Within high-intensity sweeteners, we saw good sales volume growth during the year. As expected, average selling prices were lower than the comparative period, reflecting our strategy of securing long-term sucralose contracts with volume incentive arrangements. As a result, sales by value decreased by 1% (3% in constant currency) to £185 million (2010 – £187 million). Looking forward, we expect the decline we have seen in selling prices for SPLENDA® Sucralose to moderate towards the end of this financial year as contracts renew. A reduction in SPLENDA® Sucralose manufacturing costs was an important driver of increased profitability in this product segment and Speciality Food Ingredients overall.
We have seen continuing strong growth in demand for SPLENDA® Sucralose. This growth has come not only from more mature markets such as Europe and the USA but also emerging markets, particularly Asia and Latin America where, as in developed markets, obesity and diabetes is becoming more prevalent. These markets provide an excellent opportunity to expand our footprint where the taste preferences of consumers for beverages and other products are less well established and where the heat stability of SPLENDA® Sucralose make it well suited to less well developed supply chains. In addition, we have also seen increased demand for SPLENDA® Sucralose from customers looking to use more cost-efficient alternatives in an environment of volatile and high-priced sugar.
We expect these long-term structural drivers to sustain the growth levels achieved over the last few years, supported by a strong pipeline of demand for SPLENDA® Sucralose both from existing and new customers. This means that we will need further capacity to meet future demand and as a result we are going to restart production of SPLENDA® Sucralose at McIntosh, Alabama, USA during the first half of the year ending 31 March 2013. The decision to restart production at McIntosh, which was taken following a comprehensive review of alternative options, reinforces our commitment to the sucralose business, provides further resilience in our supply chain and further strengthens our position as the leading global manufacturer and supplier of sucralose.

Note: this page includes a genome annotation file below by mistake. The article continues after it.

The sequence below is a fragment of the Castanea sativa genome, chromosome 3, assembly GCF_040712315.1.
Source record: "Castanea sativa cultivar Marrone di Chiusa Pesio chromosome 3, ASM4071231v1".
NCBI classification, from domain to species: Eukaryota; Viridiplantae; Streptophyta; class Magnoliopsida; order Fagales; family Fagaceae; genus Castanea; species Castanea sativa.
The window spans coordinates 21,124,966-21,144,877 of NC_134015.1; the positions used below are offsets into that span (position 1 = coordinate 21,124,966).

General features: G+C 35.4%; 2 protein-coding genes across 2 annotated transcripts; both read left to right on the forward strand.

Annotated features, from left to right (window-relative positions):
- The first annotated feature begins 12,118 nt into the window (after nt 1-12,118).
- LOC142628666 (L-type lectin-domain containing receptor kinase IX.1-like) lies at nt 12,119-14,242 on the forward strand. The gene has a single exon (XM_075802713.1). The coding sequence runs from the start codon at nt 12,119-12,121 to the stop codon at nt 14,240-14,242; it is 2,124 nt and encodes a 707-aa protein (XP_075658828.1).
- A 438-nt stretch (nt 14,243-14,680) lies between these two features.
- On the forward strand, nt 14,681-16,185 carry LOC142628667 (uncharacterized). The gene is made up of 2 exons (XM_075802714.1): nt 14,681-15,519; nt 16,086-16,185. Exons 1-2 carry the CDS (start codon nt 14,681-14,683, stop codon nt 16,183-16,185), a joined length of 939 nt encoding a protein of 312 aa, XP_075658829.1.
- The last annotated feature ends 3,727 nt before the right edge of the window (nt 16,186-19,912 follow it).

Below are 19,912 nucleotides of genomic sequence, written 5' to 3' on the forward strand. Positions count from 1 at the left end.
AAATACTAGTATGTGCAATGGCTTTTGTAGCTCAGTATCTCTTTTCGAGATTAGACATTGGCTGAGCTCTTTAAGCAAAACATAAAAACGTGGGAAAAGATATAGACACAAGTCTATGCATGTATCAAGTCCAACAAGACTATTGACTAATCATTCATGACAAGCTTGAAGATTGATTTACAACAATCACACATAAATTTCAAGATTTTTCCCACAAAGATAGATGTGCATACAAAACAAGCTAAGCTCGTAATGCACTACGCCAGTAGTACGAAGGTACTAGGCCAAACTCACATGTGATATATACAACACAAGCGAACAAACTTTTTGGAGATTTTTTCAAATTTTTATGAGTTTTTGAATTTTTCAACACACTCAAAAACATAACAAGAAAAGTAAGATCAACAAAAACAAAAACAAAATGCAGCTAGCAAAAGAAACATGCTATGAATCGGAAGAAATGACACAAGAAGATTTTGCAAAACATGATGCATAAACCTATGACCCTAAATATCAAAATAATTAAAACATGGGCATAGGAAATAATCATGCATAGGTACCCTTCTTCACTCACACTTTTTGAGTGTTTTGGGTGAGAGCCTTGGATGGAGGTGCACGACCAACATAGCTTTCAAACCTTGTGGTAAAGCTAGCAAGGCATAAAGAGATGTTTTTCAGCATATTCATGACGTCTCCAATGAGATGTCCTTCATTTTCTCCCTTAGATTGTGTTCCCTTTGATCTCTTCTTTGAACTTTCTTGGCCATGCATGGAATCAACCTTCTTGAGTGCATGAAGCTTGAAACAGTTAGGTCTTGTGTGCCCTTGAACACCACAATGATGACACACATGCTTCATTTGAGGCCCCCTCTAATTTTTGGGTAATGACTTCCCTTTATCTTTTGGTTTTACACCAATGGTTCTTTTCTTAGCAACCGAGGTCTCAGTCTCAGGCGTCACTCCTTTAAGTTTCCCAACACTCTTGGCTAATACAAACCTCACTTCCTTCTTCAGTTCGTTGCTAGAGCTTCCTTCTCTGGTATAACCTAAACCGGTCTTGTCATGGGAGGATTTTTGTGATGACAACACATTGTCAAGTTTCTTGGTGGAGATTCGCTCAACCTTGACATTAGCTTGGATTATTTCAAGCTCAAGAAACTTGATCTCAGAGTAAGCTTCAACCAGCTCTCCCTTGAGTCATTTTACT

" We anticipate the current steady demand patterns to continue and a year of good sales growth. "
In restarting McIntosh, we will incur approximately £3 million of additional costs which will reduce profit in the year to 31 March 2012 and the loss for the plant will be around twice that amount the following year as fixed costs increase. The increase in fixed costs includes the impact of additional depreciation as the plant is brought back into operation. We plan to operate the two plants in such a way as to minimise the additional fixed costs incurred and expect to achieve good levels of operational leverage as volumes increase.
In May 2009, following the significant increase in manufacturing yields achieved during the 2009 financial year, we announced the mothballing of the McIntosh facility and that production of all SPLENDA® Sucralose would take place at our Singapore facility. At that time, we recognised an impairment of £97 million and took a provision of £55 million to cover the cash costs associated with mothballing McIntosh, in anticipation of cash payback over three years. In restarting McIntosh we expect to reverse approximately £50 million of this impairment this financial year, adjusting the original amount by the notional depreciation over the last two years and for some equipment which needs to be replaced. We expect to incur a further £13 million of capital expenditure this financial year to bring the plant back into operation and will employ more working capital once we restart production. We have achieved the annual savings from the mothballing as anticipated but expect to be able to release approximately £20 million of the original £55 million provision this financial year once we re-commission the facility. This saving more than covers the cash costs of the restart.
During the year, sales from Food Systems increased by 2% (3% in constant currency) to £186 million (2010 – £183 million) impacted by weaker second half volume on the back of tougher trading conditions in some markets, notably Russia. Volume growth of 4% was driven by increases in Asia Pacific, the USA and South Africa. We continue to leverage our product formulation expertise to provide cost-effective solutions for our customers against a backdrop of high and rising prices in raw materials.
In Speciality Food Ingredients, we anticipate the current steady demand patterns to continue and a year of good sales growth. The lower sucralose manufacturing costs are now reflected in the performance of this division and, accordingly, the level of profit growth in the coming financial year is expected to be more modest than the strong result achieved in financial year 2011.